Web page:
Aviation enthusiast, since more than 35 years with home airport EDDL.

                  Comment


                  • #10
                    Originally posted by 3WE View Post
                    Check out the wing slats...seems they encountered some high-speed blades and guts too!
                    Yes. Now that I also know what we're talking about. The threadstarter said, the jet came in smoothly, almost as normal. So, something happened inflight, with the result that I show in #9?

                    Flight Captain Chesley Sullenberger III is able to rescue 155 people without one single engine. But that photo of a 737-700 does not seem like one of my wet dreams either.

                    And 148 souls survived? That's good.
                    That's what airlines are good for, amongst others,
                    The Gold Member in the 747 club, 50 years since the first LH 747.
                    And constantly advanced, 744 and 748 /w upper and lower EICAS.
                    Aviation enthusiast, since more than 35 years with home airport EDDL.

                    Comment


                    • #11
                      I was in a hurry while on the phone at work. They don't mind if we waste a little time online when on hold, so I was trying to get it done quickly.

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                      • #12
                        This was the first passenger fatality Southwest has ever had, a sad event for sure, but a pretty remarkable record overall. (There was a ground fatality in a previous overrun at Midway.)

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                        • #13
                          Originally posted by B757300 View Post
                          I was in a hurry while on the phone at work. They don't mind if we waste a little time online when on hold, so I was trying to get it done quickly.
                          Hey. I don't sit far away from DUS (01:35 am local), so I don't know what you'd say. Here, we say, Good Night.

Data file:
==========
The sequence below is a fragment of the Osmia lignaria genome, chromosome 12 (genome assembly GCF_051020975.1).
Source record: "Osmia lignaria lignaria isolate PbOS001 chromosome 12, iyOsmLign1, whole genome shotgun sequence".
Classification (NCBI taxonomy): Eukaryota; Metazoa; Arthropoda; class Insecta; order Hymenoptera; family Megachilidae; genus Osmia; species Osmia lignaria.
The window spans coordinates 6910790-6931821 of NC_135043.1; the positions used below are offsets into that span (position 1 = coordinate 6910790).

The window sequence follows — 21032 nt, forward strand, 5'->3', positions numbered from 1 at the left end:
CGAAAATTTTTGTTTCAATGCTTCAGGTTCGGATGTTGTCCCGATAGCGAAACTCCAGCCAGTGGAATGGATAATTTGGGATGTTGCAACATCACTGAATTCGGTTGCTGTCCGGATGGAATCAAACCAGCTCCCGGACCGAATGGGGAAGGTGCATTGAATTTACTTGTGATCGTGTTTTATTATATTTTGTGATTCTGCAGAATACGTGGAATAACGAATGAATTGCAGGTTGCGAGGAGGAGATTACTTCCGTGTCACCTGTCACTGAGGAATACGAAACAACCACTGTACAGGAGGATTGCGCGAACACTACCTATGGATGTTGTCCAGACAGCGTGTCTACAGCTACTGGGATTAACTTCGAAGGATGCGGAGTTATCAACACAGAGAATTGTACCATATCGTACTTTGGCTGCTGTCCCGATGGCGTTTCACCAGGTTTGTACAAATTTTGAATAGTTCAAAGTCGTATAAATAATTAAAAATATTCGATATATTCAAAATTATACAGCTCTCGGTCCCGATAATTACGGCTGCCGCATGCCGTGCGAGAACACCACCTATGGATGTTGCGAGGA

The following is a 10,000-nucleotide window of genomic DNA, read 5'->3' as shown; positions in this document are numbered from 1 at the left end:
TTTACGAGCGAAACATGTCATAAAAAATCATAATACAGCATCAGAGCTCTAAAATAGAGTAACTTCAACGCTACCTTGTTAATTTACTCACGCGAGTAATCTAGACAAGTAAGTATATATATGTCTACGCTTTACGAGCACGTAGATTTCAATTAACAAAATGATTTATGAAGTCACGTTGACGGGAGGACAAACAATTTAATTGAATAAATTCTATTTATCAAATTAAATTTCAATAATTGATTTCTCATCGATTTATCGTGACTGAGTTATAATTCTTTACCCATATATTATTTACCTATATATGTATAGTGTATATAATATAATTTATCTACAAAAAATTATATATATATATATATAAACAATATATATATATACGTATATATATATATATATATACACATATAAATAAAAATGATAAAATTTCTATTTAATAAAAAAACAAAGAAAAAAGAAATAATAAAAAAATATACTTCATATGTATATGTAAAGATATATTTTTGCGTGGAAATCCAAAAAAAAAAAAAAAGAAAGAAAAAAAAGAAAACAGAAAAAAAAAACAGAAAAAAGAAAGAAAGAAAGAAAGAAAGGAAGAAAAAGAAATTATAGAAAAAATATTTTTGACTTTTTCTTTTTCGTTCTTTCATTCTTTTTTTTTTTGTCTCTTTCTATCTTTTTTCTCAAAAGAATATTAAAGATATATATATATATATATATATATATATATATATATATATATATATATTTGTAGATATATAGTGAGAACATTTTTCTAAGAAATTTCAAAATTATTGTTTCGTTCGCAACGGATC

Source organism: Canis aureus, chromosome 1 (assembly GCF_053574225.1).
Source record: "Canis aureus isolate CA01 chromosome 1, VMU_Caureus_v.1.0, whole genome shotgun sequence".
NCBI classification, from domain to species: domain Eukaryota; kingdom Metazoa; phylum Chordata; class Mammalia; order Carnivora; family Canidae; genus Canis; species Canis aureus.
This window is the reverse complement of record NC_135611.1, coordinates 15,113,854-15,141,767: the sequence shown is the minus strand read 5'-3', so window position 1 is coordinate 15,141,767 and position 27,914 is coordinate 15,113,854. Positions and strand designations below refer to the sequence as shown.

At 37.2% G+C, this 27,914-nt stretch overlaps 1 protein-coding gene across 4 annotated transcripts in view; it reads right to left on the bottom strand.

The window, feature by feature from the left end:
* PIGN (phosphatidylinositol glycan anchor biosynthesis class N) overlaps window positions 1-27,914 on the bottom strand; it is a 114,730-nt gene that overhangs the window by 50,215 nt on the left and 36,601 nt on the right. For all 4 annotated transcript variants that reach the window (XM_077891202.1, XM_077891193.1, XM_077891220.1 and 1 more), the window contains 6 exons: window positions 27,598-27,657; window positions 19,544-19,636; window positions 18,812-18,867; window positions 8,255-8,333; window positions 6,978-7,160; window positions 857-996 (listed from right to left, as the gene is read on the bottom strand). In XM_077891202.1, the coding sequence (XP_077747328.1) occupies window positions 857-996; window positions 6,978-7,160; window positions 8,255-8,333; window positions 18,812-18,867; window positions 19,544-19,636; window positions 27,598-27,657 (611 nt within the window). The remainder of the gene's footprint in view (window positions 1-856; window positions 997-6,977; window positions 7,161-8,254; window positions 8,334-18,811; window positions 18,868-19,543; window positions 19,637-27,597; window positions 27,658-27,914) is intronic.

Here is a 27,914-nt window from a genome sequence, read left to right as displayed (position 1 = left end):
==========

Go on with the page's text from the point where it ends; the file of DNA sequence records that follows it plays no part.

You tried to add such a rather complicated maneuver with your telephone? Well, under these circumstances, it's almost perfect. I've never used this forum on a phone, don't know why.
                          Probably, they've changed something behind the img button, since I became a jp member. But, without a phone, it still works. Greetings - and Good Flight.
                          That's what airlines are good for, amongst others,
                          The Gold Member in the 747 club, 50 years since the first LH 747.
                          And constantly advanced, 744 and 748 /w upper and lower EICAS.
                          Aviation enthusiast, since more than 35 years with home airport EDDL.

                          Comment


                          • #14
                            Originally posted by HalcyonDays View Post
                            This was the first passenger fatality Southwest has ever had, a sad event for sure, but a pretty remarkable record overall. (There was a ground fatality in a previous overrun at Midway.)
                            December 8th 2005, Midway in heavy snow conditions. I've found what you say.

                            And I second what you say. More than 12 years without one dead person in or beyond the a/c is a good record. I haven't chosen the words
                            "In memoriam"
                            in my signature for nothing, in March 2018. Germanwings once was an airline, with not such a good record.. I still feel something like a duty to visit the place where not only that airline ceased to exist. That rock wall.

                            So, 148 survivors is a very good result.
                            That's what airlines are good for, amongst others,
                            The Gold Member in the 747 club, 50 years since the first LH 747.
                            And constantly advanced, 744 and 748 /w upper and lower EICAS.
                            Aviation enthusiast, since more than 35 years with home airport EDDL.

                            Comment


                            • #15
                              Originally posted by Evan View Post
                              I think that the inlet damage we are seeing is aerodynamic, after-the-fact damage. Judging by the location of the damaged window, I'm guessing it was an HP section bit that got thrown at it.
                              I agree with the inlet damage part, but I can easily see this as just a cowling issue. It could easily get ripped off fly upward and smash against the fuselage as it travels down the aircraft.

                              Comment